Movie Review: BUBBA HO-TEP -- by naudy (6)

It's been a while since I watched an "R" rated movie. I'd kind of forgotten what they're like. BUBBA HO-TEP, the movie about Elvis Prestly and how he ends up living in an east Texas nursing home fighting a soul-sucking mummy, is really kinda dirty. And it's not just the constant bad language from Elvis and his buddy JFK (on the right in the picture) it's also the crude situations and gross nursing-home humor.

But it's funny, and really a delight to see Elvis walking triumphantly down the corridors of a home all jupsuited up and swinging that walker like there's no tomorrow. Which there isn't. These guys are old and soul-sucking Egyptian mummies are pretty tough to kill.

Bruce Campbell is really great in this movie. Ossie Davis is magnificent as the old man who insists that Lindon Johnson had a bag of sand put into his brain and threw him in this nursing home to rot after that unpleasantness in Dallas. When Elvis points out that he's actually black, Jack points out that it's a perfect disguise. Cracks me up.

Also in this film, a giant bug puppet, a klepto grandma, infections in unpleasant places, a boot-wearing mummy, Elvis as a man who sees visions, one Marilyn Monroe reference, a medicine bag w/ powerful mojo, and lots and lots of karate moves.

I liked it a lot but it is definately not wholesome. But, were Elvis alive, he probably wouldn't be either.

Tuesday, January 17, 2006

Movie Review:THE NOMI SONG -- by naudy (7)

This film is a documentary about the life and art of Claus Nomi, a New Wave countertenor/performance artist from Germany. It's a well-done documentary about a musician who had a mind-blowing concept.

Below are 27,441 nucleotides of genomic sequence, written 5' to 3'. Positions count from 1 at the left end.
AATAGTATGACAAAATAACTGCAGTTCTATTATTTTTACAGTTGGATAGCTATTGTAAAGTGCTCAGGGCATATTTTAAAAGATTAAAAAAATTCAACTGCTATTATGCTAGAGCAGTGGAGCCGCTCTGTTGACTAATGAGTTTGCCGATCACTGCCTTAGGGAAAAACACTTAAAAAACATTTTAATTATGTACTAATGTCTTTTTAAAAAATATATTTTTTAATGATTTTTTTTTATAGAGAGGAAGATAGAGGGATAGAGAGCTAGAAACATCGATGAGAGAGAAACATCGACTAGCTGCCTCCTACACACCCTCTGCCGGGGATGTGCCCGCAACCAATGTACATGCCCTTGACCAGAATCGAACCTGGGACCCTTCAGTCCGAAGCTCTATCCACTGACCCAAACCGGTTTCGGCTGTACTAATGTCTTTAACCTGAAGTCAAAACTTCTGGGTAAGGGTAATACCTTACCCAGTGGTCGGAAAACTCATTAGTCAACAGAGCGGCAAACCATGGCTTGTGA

The problem is, I hate movies about musicians. If I wanted to watch yet another musician ruin his life I'd read my journals, email my all my music buddies from college, and hang out in local clubs more often. There's a strong case for the theory of zero-sum personalities. There's only so much ability in a person's soul. Those who spend most of that ability on being ridiculously talented, often seem to be short in those basic skills that make life livable (or at least normal.) Mozart could write music but he couldn't hold down a job, pay his bills, or maintain an adult relationship. Neither could Beethoven or Elvis or Michael Jackson. All the recent musician movies (RAY, WALK THE LINE) are about this tremendous dichotomy of ability in two recent superstar musicians. I'm certain they're well-made movies, too, but it always hits a little too close to home for me.

Anyway, NOMI SONG is about a man who finally becomes notorious for his excellent use of the countertenor voice. He developed this very alien/androgynous look and sound and combining that with the times meant he was famous in his East Villiage way. Eventually, after abandoning everyone he ever worked with, he became famous in Europe. Then he died of AIDS in the early 80's, completely alone.